-Regional (Southwest States) SWPPA Merit Winner
-PPA International Merit Award
-PPA Loan Collection (Highest PPA award given)

And its one of my Best Selling 16×20 Fine Art Prints!
Purchase this award-winning horse Fallery Print at our main website, and we’ll donate partial proceeds to The Cloud Foundation – helping America’s Wild Horses!

www.kathyweigand.com     click on Fine Art Collections & Horses

Makes a great Christmas Gift!

September 24, 2009

Pryor Horse Auction Photos

The BLM’s photos of the horses up for auction & sale on Sept 26, 2009 near Lovell Wyoming

http://www.blm.gov/pgdata/etc/medialib/blm/mt/field_offices/billings/adoption.Par.71138.File.dat/adoptionlist.pdf

 

UPDATE  09/27/09
from TCF

All 57 either adopted or sold to good homes!

4 bands of Forest Service horses, 15 total including Floyd and Conquistador and his mare will be kept together at a ranch near their homeland.

Ember and Image get to stay together, have a great home, also adopted into great homes were Arrow, Rain, Helena Montana, Stiles, Cassidy, the lame foal with his mom, who is looking better, and Ginger got Sax.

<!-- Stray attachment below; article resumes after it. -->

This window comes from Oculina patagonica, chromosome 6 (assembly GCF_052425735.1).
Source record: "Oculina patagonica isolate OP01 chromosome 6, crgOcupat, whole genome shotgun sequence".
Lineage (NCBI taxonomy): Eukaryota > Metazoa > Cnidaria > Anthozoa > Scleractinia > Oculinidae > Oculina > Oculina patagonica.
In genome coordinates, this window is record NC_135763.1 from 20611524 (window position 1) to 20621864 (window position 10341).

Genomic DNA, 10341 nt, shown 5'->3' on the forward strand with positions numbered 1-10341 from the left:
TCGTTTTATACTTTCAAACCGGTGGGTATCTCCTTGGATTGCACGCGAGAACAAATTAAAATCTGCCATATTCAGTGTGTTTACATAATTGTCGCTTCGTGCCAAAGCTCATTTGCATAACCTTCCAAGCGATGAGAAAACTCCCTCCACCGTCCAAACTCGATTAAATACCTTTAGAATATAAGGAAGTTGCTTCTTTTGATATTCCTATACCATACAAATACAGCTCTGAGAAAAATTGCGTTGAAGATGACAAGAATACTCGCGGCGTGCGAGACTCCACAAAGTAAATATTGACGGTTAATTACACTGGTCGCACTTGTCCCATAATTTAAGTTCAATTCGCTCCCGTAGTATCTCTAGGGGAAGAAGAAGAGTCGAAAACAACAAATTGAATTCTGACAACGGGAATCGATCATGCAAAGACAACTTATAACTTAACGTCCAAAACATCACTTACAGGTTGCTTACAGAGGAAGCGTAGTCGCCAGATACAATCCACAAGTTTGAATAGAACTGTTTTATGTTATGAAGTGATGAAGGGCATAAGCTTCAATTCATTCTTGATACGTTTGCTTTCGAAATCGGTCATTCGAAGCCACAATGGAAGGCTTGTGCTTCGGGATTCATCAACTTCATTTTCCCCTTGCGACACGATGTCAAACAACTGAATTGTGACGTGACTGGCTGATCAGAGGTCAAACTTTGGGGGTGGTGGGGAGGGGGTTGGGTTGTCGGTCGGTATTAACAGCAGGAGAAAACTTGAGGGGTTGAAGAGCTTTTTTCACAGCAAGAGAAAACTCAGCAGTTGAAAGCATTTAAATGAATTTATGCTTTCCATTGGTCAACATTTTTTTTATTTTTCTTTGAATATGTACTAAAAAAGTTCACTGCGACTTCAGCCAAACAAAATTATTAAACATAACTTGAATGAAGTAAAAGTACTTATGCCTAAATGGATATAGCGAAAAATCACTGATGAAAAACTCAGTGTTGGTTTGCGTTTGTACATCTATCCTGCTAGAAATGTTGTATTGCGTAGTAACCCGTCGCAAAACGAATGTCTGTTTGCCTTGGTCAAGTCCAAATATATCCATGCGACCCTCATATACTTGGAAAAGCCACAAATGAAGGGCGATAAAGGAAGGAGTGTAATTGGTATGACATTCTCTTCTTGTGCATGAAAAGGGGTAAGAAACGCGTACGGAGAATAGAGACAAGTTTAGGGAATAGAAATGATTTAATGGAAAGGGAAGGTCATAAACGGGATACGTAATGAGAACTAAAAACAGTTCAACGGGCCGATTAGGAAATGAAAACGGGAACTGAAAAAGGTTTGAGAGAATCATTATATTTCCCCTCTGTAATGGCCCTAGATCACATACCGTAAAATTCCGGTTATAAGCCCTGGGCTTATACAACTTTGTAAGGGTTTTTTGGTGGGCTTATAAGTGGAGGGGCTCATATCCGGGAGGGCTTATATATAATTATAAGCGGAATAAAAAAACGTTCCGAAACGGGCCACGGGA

Conquistador had the record bid – $2500

Huge thanks to all the Freedom Fund donars and all the supporters who made this possible – this is a big win…. TCF

On a sad note, Ginger and others visited the horses on Pryor Mountain, and they are reporting that many of the horses are still foot-sore and lame… even Cloud, the most famous living Wild Stallion.   It was difficult to watch them even walk over to the watering hole.

It is so sad what this roundup has done to these horses.  The BLM has over 31,000 horses it is holding and could be sold, yet they just had to torment this herd to gather 57 more horses at a huge taxpayer’s expense.